the future

What the Marshmallow Test Really Teaches About Self-Control

One of the most influential modern psychologists, Walter Mischel, addresses misconceptions about his study, and discusses how both adults and kids can master willpower.

Published on Dec 14, 2012
Silvia Helena Barcellos is an Associate Economist at RAND Corporation, Santa Monica Office. Her research focuses on applied microeconomics topics in labor and development economics. Her labor economics research includes works on the economic causes and consequences of immigration to the United States and on the effects of taxation on location and organizational choices of firms and individuals. In research on development economics, Barcellos has investigated the existence of gender discrimination in parental time investments in India.

The Stanford marshmallow experiment[1] was a series of studies on delayed gratification in the late 1960s and early 1970s led by psychologist Walter Mischel, then a professor at Stanford University. In these studies, a child was offered a choice between one small reward provided immediately or two small rewards (i.e., a larger later reward) if they waited for a short period, approximately 15 minutes, during which the tester left the room and then returned. (The reward was sometimes a marshmallow, but often a cookie or apretzel.) In follow-up studies, the researchers found that children who were able to wait longer for the preferred rewards tended to have better life outcomes, as measured by SAT scores,[2] educational attainment,[3] body mass index (BMI),[4] and other life measures.[5]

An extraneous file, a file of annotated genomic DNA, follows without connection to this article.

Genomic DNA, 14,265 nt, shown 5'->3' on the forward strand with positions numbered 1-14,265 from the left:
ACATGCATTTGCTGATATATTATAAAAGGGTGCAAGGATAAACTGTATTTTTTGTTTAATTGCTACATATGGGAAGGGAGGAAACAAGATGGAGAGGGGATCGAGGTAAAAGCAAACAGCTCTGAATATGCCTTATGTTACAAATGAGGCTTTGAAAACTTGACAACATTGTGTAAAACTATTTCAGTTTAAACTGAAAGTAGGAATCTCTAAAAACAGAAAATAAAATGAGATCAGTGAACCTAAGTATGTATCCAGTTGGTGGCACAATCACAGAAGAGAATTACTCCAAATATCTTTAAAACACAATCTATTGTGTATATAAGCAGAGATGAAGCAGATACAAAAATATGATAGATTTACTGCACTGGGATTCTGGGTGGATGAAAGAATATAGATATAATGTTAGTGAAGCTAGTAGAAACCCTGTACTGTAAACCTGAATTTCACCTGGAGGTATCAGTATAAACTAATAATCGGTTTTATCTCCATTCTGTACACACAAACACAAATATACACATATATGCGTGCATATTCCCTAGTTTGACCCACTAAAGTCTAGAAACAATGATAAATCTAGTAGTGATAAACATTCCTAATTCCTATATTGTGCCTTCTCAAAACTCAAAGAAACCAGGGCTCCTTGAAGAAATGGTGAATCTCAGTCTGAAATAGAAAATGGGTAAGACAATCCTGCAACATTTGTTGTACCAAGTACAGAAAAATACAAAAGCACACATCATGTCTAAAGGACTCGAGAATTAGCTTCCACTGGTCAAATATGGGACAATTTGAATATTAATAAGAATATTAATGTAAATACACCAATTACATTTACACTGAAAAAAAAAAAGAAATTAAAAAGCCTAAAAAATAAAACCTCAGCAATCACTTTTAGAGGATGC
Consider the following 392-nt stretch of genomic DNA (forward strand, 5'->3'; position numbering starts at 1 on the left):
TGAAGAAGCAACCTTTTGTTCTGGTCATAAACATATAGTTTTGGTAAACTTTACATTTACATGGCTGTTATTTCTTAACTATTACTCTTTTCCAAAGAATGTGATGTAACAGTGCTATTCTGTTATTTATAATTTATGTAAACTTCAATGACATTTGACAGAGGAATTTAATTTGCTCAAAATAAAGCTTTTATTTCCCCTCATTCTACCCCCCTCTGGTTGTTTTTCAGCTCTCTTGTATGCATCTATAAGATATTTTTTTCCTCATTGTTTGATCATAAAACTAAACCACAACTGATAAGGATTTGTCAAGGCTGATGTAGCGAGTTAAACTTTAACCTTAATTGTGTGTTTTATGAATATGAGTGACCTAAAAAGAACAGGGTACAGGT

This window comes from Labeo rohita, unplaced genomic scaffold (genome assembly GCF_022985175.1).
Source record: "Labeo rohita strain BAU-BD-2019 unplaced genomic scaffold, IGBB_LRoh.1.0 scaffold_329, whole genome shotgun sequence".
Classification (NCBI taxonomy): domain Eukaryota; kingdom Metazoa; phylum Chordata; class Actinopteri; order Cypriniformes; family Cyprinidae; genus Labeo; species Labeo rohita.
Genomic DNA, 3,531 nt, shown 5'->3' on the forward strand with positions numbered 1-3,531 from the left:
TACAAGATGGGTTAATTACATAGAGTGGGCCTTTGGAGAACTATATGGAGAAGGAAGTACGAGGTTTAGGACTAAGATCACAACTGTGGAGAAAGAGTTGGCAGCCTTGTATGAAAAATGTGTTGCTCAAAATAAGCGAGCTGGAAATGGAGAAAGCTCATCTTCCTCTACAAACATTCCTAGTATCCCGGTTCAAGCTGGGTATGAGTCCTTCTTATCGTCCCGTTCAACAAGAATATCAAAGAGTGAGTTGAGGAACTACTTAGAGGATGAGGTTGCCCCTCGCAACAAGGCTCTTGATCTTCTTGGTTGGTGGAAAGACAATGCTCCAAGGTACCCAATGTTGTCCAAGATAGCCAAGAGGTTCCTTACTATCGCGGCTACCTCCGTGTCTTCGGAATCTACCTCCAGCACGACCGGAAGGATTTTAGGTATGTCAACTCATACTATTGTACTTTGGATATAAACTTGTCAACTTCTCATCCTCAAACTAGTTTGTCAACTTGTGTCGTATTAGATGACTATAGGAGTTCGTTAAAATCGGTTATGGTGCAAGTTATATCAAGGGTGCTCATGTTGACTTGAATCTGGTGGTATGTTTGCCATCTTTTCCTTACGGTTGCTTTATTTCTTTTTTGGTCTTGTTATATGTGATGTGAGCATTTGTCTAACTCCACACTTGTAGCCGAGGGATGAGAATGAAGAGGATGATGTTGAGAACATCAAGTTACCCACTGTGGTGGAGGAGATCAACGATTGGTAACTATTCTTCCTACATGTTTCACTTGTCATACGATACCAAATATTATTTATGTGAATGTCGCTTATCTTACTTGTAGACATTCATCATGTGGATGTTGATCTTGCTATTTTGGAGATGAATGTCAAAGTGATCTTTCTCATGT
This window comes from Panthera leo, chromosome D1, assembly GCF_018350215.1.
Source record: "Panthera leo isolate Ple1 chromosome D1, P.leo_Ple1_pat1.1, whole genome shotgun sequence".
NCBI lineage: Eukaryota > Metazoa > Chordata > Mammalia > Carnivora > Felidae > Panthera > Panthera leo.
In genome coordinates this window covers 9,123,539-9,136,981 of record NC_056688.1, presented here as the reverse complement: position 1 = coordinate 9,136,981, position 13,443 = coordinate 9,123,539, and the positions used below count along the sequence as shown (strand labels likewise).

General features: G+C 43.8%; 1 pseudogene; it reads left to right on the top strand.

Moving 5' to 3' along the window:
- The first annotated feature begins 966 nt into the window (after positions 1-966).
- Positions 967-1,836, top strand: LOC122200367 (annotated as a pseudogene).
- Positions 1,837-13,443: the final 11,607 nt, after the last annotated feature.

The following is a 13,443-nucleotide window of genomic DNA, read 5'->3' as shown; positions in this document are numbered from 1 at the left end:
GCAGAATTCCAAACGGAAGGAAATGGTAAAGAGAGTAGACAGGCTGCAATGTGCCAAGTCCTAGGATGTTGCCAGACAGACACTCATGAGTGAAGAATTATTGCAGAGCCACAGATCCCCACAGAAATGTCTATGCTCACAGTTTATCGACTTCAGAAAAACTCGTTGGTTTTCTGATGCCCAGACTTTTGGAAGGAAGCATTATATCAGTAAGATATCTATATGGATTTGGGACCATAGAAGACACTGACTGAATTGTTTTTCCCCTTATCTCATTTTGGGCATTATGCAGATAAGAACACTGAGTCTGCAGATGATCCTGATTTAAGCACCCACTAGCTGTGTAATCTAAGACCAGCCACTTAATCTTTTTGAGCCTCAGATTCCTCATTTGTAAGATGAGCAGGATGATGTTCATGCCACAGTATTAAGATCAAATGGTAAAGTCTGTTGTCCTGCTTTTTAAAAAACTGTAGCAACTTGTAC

The experiment has its roots in an earlier one performed in Trinidad, where Mischel noticed that the different ethnic groups living on the island had contrasting stereotypes about one another, specifically the other’s perceived recklessness, self-control, and ability to have fun.[6] This small (n= 53) study focused on male and female children aged 7 to 9 (35Black and 18 East Indian) in a rural Trinidad school. The children were required to indicate a choice between receiving a 1¢ candy immediately, or having a (preferable) 10¢ candy given to them in one week’s time. Mischel reported a significant ethnic difference, with Indian children showing far more ability to delay gratification as compared to African students, as well as large age differences, and that “Comparison of the ‘high’ versus ‘low’ socioeconomic groups on the experimental choice did not yield a significant difference”.[6] Absence of the father was prevalent in the African-descent group (occurring only once in the East Indian group), and this variable showed the strongest link to delay of gratification, with children from intact families showing superior ability to delay.

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